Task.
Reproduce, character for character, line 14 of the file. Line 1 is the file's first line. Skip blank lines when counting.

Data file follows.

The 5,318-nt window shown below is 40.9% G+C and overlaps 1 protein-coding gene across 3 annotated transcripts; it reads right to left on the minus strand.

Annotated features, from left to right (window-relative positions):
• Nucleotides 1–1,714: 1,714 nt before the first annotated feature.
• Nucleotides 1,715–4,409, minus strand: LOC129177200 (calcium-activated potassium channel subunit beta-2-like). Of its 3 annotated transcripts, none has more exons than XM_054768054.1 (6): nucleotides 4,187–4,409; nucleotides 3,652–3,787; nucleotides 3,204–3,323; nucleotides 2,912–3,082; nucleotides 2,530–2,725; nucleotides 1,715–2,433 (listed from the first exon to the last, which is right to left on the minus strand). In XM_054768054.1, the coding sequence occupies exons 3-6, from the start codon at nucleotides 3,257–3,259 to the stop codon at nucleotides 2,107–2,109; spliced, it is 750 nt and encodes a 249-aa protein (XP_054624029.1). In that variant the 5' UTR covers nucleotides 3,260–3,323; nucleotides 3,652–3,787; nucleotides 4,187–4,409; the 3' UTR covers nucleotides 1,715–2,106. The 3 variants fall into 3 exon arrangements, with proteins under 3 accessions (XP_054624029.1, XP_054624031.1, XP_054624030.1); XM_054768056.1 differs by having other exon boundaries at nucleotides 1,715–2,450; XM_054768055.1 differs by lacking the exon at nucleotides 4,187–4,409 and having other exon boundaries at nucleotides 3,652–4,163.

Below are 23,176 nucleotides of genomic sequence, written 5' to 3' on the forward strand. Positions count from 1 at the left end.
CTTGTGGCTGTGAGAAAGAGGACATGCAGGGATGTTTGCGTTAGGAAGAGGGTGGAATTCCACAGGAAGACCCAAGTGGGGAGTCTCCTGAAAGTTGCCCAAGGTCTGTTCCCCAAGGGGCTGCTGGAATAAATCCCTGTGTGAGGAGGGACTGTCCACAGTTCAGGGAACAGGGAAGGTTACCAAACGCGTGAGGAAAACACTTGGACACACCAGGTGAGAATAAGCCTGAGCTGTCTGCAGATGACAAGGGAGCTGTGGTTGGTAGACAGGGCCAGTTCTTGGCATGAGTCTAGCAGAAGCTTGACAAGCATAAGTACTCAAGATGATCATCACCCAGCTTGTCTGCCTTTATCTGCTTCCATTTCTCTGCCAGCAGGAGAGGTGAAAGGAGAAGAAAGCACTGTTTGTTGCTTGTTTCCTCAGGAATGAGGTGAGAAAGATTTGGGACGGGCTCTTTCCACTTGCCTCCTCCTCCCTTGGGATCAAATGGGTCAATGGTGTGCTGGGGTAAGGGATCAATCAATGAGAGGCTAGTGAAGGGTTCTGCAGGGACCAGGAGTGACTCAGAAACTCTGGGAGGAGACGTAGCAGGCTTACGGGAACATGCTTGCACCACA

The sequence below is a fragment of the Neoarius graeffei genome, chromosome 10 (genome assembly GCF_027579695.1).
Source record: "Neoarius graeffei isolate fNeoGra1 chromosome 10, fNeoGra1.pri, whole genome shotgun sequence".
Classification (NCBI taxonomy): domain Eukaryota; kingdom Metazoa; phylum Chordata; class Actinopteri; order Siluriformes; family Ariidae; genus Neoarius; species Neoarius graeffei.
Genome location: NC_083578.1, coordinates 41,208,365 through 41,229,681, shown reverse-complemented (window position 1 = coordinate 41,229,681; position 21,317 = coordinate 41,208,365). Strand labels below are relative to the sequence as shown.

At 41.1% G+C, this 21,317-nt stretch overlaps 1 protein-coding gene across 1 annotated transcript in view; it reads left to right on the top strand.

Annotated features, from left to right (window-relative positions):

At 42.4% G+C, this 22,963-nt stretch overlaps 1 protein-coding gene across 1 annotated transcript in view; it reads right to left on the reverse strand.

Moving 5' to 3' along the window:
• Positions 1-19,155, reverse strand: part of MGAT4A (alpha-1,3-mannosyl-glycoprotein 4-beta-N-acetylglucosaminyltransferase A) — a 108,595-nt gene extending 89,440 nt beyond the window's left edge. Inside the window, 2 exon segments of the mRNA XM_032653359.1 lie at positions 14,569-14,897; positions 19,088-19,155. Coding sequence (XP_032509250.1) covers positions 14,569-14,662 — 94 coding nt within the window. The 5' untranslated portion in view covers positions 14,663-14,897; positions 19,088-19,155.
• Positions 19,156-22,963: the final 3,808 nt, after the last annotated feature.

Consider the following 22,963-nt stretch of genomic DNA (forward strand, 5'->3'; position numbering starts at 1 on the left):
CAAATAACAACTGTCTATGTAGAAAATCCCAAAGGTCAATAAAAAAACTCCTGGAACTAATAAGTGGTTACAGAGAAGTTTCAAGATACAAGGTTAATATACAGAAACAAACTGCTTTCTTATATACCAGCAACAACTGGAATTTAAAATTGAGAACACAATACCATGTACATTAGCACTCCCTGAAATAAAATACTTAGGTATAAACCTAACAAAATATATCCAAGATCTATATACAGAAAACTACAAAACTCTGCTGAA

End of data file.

Moving 5' to 3' along the window: